Fri, 28 Apr 06
Total mortgage borrowing in the UK will pass the £1 trillion (£1,000 billion) mark early next month, according to an article published this week by the Council of Mortgage Lenders.
Despite growing rapidly in recent years, borrowing has been dwarfed by the amount of unmortgaged property wealth held by UK home-owners, which currently stands at £3.6 trillion. Housing equity is the largest component of total wealth held by people living in the UK.
Mortgage lending has helped fund a dramatic expansion of home-ownership, from 60% to 70% of the population during the last 20 years. But with 80% of people wanting to be home-owners, there is still a gap between those who own and those who would like to. The government has recognised this, stating that it is keen to help another million people become owner-occupiers by 2010 and to expand home-ownership to 75% of the population in the longer term.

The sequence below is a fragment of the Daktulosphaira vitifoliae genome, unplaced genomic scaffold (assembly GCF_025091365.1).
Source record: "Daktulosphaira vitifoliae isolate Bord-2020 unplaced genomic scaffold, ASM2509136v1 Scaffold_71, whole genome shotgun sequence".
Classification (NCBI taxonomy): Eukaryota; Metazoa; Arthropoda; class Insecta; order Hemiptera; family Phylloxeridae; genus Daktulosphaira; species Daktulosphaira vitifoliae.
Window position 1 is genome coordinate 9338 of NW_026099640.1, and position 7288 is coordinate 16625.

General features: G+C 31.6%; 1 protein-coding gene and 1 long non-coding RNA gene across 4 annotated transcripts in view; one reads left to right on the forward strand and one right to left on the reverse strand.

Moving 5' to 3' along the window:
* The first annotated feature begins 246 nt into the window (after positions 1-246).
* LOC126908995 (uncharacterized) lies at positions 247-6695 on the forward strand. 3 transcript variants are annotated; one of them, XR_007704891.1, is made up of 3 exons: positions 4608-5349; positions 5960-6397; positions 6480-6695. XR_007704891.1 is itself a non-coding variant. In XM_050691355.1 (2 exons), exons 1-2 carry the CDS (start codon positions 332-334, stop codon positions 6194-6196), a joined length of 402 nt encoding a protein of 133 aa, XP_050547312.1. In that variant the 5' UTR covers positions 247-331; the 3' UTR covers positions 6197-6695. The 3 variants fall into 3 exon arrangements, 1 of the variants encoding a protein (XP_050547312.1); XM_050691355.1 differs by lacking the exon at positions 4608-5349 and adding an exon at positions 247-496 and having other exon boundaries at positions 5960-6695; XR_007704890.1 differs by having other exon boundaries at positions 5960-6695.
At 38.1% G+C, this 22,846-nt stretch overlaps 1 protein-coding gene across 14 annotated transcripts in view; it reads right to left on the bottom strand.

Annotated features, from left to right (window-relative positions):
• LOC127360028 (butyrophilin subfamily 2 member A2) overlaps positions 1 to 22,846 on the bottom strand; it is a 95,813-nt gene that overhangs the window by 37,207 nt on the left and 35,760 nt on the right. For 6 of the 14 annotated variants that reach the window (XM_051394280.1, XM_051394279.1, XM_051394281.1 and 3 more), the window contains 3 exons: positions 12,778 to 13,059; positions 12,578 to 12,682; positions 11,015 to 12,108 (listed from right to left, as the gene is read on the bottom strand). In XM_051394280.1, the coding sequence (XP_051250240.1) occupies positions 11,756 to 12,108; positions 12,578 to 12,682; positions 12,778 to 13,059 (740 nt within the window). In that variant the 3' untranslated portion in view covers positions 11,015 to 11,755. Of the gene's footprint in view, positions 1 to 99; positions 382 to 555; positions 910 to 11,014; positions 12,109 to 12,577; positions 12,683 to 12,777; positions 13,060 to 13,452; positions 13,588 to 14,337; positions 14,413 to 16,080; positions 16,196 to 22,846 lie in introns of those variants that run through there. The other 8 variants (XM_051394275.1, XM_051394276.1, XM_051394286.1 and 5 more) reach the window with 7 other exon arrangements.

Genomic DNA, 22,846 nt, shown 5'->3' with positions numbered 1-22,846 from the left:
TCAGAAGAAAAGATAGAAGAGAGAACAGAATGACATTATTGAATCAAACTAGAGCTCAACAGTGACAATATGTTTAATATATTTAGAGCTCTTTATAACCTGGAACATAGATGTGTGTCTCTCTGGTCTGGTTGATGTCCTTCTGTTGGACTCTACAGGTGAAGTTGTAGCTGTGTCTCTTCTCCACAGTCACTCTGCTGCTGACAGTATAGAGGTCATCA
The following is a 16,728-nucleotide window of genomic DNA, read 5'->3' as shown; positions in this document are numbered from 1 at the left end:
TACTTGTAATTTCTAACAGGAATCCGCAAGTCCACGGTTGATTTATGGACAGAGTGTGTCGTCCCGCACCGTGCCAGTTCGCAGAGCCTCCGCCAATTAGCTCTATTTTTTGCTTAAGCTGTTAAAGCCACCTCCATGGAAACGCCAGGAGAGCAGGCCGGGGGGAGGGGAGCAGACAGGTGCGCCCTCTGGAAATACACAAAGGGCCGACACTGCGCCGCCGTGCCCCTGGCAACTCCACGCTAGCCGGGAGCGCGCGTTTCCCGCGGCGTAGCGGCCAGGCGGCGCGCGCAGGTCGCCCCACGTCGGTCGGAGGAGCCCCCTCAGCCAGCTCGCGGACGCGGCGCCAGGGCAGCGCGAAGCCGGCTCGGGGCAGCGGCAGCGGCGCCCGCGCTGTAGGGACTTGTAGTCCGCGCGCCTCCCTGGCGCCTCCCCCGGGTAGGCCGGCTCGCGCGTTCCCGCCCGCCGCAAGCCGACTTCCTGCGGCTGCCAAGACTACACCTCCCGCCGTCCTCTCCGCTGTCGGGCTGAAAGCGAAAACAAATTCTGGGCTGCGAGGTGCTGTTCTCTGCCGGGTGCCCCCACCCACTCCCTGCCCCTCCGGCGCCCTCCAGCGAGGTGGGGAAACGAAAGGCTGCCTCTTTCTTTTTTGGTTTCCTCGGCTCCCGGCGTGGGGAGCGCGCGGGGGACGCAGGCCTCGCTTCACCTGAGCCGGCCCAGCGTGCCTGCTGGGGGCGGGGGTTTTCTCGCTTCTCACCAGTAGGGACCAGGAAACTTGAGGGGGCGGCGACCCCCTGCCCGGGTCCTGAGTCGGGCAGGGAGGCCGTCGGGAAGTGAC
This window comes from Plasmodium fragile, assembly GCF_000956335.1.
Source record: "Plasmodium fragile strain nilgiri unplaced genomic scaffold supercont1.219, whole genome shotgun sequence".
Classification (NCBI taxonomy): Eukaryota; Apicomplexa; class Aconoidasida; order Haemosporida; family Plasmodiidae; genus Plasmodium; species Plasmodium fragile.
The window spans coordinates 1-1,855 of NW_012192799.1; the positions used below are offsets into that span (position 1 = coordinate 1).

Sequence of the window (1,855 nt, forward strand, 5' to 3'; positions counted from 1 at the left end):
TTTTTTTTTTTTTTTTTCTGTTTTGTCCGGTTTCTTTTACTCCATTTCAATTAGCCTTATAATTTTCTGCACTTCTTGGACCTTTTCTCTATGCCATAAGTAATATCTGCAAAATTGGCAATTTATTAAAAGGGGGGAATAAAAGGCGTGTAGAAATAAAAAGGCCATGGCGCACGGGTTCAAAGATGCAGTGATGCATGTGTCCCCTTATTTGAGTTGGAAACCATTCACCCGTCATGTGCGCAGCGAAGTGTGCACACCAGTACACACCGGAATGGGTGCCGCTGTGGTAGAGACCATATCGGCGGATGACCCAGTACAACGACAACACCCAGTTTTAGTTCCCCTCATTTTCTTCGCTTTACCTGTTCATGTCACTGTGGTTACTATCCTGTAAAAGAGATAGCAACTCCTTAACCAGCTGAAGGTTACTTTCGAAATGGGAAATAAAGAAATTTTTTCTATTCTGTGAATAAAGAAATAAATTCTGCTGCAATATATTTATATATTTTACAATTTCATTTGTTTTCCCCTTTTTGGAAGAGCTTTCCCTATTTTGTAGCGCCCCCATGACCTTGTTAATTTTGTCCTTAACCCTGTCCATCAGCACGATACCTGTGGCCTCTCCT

Despite the recent expansion of lending, there are few signs that it has reached a 'natural' limit, with continuing growth expected for the foreseeable future. But lenders continue to support measures to make home-ownership more sustainable.
The CML has worked for a number of years to improve the safety net for borrowers. It is also a strong supporter of campaigns like the Financial Services Authority's financial capability initiative, which seeks to improve consumer understanding and decision-making.
Commenting on the growth of the mortgage market, the CML's director general Michael Coogan said: "The £1 trillion threshold is clearly a landmark but it does not have any particular significance for policy-makers or others."
"Although it is a milestone, it will perhaps soon be forgotten as home-ownership and mortgage lending continue to grow further. Over time, owner-occupation has the potential to create wealth and independence for people, and we will continue to work for the expansion of sustainable home-ownership."
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